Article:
“I find it quite disturbing that this topic gets twice as many replies as “Neuberger” and “Root and Branch” put together. Priorities!”
I have a theory about this. Wigs are a topic which guarantees debate because the issues are clear, no one is more of an expert (or less) than anyone else, it’s easy to have a view and it is something about which a barrister may, just may, exercise an influence upon. As opposed to, say, Neuberger; where people think that it is a done deal, it’s too much effort to sweat it up and you really have to think before you speak because there is a back story which you are not being paid to get up. What Honey does not say (although she would doubtless agree) is that the views on wigs are clearly, succinctly and persuasively expressed.
There are lessons here. Firstly that the profession and its prospective entrants do not feel that their contributions will make much of a difference on topics of real importance. I truly do not believe that is so. Why should it be? This is a profession when the best argument has a real chance of success. But, if people carry on in this way, it will become a self-fulfilling prophecy.
Secondly, that too many people feel that the title barrister entitles them to some sort of free pass. I mention no one by name – if the wig fits, wear it. But wake up and smell the coffee. It ain’t so. Just because your profession has fancy dress is not a good reason for you to be marked out. Let’s be honest about this: compared to solicitor’s finals the BVC is a stroll in the park. The time has long gone when being a barrister guaranteed respect. Now is the time to earn it.
We won’t earn anything by being seen to diss the competition. Nor by labouring outdated modes of address and distinctions of dress in an apparent effort to demonstrate unfounded claims to superiority. If we want to be seen as a specialist profession then we had better make sure that we are the best advocates/drafters/advisers around. The mark of a good advocate is someone who does not condescend to his/her opponent.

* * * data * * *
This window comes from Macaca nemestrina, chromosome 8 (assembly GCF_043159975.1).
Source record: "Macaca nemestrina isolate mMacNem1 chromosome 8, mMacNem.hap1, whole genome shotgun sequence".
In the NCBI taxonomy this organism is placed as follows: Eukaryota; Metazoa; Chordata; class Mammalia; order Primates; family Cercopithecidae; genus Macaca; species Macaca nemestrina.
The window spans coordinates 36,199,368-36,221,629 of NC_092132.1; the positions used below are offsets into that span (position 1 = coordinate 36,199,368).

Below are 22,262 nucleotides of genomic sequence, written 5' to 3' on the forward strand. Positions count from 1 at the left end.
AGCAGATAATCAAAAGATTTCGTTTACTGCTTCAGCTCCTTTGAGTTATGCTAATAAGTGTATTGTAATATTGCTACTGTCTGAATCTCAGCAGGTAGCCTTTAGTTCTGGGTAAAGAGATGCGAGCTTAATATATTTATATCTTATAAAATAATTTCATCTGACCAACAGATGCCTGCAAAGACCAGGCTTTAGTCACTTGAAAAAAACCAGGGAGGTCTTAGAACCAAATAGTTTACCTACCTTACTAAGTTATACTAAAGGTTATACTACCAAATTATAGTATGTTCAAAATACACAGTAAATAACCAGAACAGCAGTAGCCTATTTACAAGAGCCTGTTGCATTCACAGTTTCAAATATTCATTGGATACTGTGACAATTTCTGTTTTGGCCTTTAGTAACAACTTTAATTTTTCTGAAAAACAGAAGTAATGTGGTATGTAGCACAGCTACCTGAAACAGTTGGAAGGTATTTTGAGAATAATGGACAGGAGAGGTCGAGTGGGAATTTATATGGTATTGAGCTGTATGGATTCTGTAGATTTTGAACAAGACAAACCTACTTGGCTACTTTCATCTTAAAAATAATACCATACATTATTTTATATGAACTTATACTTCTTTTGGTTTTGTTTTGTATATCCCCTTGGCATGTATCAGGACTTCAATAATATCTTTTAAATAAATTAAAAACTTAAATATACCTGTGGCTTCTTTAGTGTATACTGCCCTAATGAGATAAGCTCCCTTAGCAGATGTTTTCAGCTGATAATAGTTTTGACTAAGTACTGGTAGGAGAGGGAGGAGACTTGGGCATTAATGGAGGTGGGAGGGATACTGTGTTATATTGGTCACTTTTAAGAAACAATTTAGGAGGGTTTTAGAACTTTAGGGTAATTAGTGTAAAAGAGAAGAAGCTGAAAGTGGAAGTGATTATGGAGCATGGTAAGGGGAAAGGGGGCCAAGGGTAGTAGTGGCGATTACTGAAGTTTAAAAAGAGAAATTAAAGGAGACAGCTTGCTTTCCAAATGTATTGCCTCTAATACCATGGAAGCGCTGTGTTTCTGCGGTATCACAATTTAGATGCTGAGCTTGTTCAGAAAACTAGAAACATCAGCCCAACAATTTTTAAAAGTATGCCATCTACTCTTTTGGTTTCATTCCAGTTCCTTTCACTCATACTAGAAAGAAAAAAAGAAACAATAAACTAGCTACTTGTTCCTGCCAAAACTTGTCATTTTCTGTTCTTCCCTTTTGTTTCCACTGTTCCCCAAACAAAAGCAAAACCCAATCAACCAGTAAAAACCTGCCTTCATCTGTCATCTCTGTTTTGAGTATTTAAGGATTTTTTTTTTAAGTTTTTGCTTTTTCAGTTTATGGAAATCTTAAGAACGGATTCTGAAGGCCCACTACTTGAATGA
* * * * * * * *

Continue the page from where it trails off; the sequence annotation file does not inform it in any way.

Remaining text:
Thirdly, what do we want to be best at? In my view the tendency to sell ourselves as specialists in substantive topics is a mistake. We all do it because we think that solicitors want it. But solicitors may simply want comprehensive advice, backed by solid judgement, delivered quickly and based on an analysis of relevant authority. Followed by successful advocacy.
I have been against many members of the specialist bars, from commercial to clinical negligence. Virtually all of them have known more law than me when the case started. But finding the pertinent cases, reading and comprehending them is not terribly difficult. You may have a learning curve and it may be steep but barristers are used to working hard. And at the end of the day it’s about what I can get your witness to say. At that stage a wide understanding of the law and how it works and interrelates is of more value, in my view, than a deep understanding of a narrow segment. And a cross-examination based on treating the witness as one would a complainant or defendant in a criminal case can deliver benefits which the other side did not anticipate.
Moreover, with a very few exceptions I am not sure that those members of the Bar knew more about the particular area than their equivalents in solicitors’ firms. The firms are better resourced, even more specialised and have the benefit of practical dealings with the lay client which gives them an inside track the Bar lacks. So why are the clients paying twice for the same type of expertise?
In other words, comments on wigs are what we do best. And we would all be just as good on Neuberger if we felt involved.
These musing are prompted not only by the comments on wigs, but by my recent need to set out my practice areas for work purposes. I was amazed by how many different areas in which I had experience (legal disclaimer: not the same as expertise). And no one has sued me for not knowing enough. I believe that generalism might be the way forward – with the specialisms being independence, advice, drafting and advocacy.
Maybe this is crazy, nostalgic dreaming. If so put it down to the strain of defending in a case when I believe my client to be innocent – only the 3rd time I can remember it happening to me. But I don’t think my mind is wandering.